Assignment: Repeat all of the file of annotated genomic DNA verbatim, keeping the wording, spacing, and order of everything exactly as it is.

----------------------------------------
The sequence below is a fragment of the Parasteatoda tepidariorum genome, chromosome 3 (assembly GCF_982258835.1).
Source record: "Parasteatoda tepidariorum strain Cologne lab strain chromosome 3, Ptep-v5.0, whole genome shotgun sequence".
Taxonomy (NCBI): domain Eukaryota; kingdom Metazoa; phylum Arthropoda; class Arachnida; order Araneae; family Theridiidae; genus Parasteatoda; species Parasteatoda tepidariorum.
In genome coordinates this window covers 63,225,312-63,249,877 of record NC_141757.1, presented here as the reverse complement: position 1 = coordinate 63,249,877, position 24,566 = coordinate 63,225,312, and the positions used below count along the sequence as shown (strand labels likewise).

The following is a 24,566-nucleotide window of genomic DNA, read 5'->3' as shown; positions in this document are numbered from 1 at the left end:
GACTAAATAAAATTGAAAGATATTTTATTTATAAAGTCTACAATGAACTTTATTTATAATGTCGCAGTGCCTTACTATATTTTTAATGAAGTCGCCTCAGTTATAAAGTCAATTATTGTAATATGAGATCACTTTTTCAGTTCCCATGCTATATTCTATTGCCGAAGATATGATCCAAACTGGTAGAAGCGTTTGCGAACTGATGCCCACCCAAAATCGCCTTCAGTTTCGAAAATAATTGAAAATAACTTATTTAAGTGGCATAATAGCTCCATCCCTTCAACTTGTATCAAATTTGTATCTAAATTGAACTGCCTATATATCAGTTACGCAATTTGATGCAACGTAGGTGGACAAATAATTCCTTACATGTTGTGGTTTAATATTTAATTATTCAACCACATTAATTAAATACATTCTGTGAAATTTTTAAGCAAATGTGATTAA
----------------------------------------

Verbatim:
The sequence below is a fragment of the Parasteatoda tepidariorum genome, chromosome 3 (assembly GCF_982258835.1).
Source record: "Parasteatoda tepidariorum strain Cologne lab strain chromosome 3, Ptep-v5.0, whole genome shotgun sequence".
Taxonomy (NCBI): domain Eukaryota; kingdom Metazoa; phylum Arthropoda; class Arachnida; order Araneae; family Theridiidae; genus Parasteatoda; species Parasteatoda tepidariorum.
In genome coordinates this window covers 63,225,312-63,249,877 of record NC_141757.1, presented here as the reverse complement: position 1 = coordinate 63,249,877, position 24,566 = coordinate 63,225,312, and the positions used below count along the sequence as shown (strand labels likewise).

The following is a 24,566-nucleotide window of genomic DNA, read 5'->3' as shown; positions in this document are numbered from 1 at the left end:
GACTAAATAAAATTGAAAGATATTTTATTTATAAAGTCTACAATGAACTTTATTTATAATGTCGCAGTGCCTTACTATATTTTTAATGAAGTCGCCTCAGTTATAAAGTCAATTATTGTAATATGAGATCACTTTTTCAGTTCCCATGCTATATTCTATTGCCGAAGATATGATCCAAACTGGTAGAAGCGTTTGCGAACTGATGCCCACCCAAAATCGCCTTCAGTTTCGAAAATAATTGAAAATAACTTATTTAAGTGGCATAATAGCTCCATCCCTTCAACTTGTATCAAATTTGTATCTAAATTGAACTGCCTATATATCAGTTACGCAATTTGATGCAACGTAGGTGGACAAATAATTCCTTACATGTTGTGGTTTAATATTTAATTATTCAACCACATTAATTAAATACATTCTGTGAAATTTTTAAGCAAATGTGATTAA